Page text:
It was the end of a memorable night at The Andrew Olle Media Lecture, the annual cross-media shindig in Sydney.
The lecture was delivered by Ray Martin whose central thesis was that good commercial television journalism is often supported by passionate media individuals, the likes of Murdoch and Packer. When media companies are run by banks and other financial institutions only looking at the bottom line, he argued demonstrably that journalism isn’t well supported in the commercial television sector. As I walked around the room at the end of the night chatting to people, the general vibe was that it was an interesting, well-timed, and well-delivered speech.
One of the funniest lines, though of the night, was delivered by the ABC’s Managing Director Mark Scott, who spoke about last year’s controversial decision to pull the feed from Channel 9 because of their use of the “debate worm”. Steadfastly denying it was his decision (as briefly reported), he said it just wouldn’t happen at the ABC. “I’d dare say any decision to pull the plug would have been mitigated by several committee meetings, until eventually a few weeks down the track the plug would have been pulled”. I’m reasonably sure the loudest amount of laughter in response came from our table, as we all knew exactly what he meant.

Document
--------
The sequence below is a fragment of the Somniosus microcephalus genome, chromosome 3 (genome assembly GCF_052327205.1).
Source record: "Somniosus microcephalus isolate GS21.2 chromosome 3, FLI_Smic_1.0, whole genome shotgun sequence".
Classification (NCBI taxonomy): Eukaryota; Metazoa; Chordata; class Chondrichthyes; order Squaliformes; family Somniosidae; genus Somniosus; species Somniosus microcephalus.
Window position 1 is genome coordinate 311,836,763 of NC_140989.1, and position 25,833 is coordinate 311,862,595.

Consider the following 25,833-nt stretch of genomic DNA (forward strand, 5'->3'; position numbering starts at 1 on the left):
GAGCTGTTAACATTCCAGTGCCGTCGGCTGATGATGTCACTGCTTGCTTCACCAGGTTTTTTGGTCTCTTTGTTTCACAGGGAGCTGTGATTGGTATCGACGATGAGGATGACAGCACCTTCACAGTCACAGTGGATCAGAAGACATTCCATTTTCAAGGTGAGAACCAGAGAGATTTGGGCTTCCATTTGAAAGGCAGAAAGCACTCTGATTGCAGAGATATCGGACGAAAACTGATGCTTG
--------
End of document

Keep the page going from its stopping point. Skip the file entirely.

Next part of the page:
After the event was well and truly wrapped a few of us ended up at Ivy, arguably’s Sydney’s grooviest place at the moment, via the Marble Bar.
“Hey James, this guy’s an ABBA fan”, my colleague said to me last night on the fringe of the dance floor at Ivy. She’d met him moments earlier and they were getting along famously, it seems.
It was then she told him I’d been learning Swedish and had recently been to Sweden. “Let me tell you mate”, he said. “If you’re gay and that’s true, that’s really cool, and good on ya, that’s great stuff. But if you’re straight and that’s true, that’s kinda weird”. With apologies to straight male ABBA fans, we both laughed in agreement. “I’m guessing it’s more likely the former than the latter”, he said, and we laughed again.
A few minutes later some cool music came on the sound system and so I thought I’d leave them alone for a moment and go have a dance. “Tell me honestly”, I said to my colleague. “Do you think I can hop on the dance floor for a bit of a groove or am I just gonna look like a tragic 43 year old man in a dinner suit trying to look young?”, I asked.
Generally it’s a bad look, though, isn’t it? A group of well-dressed adult to middle-aged men and women who’ve just been to some sort of corporate function and then find themselves at some groovy bar surrounded by young folk. I kinda think we carried it off okay, though, and had a great time.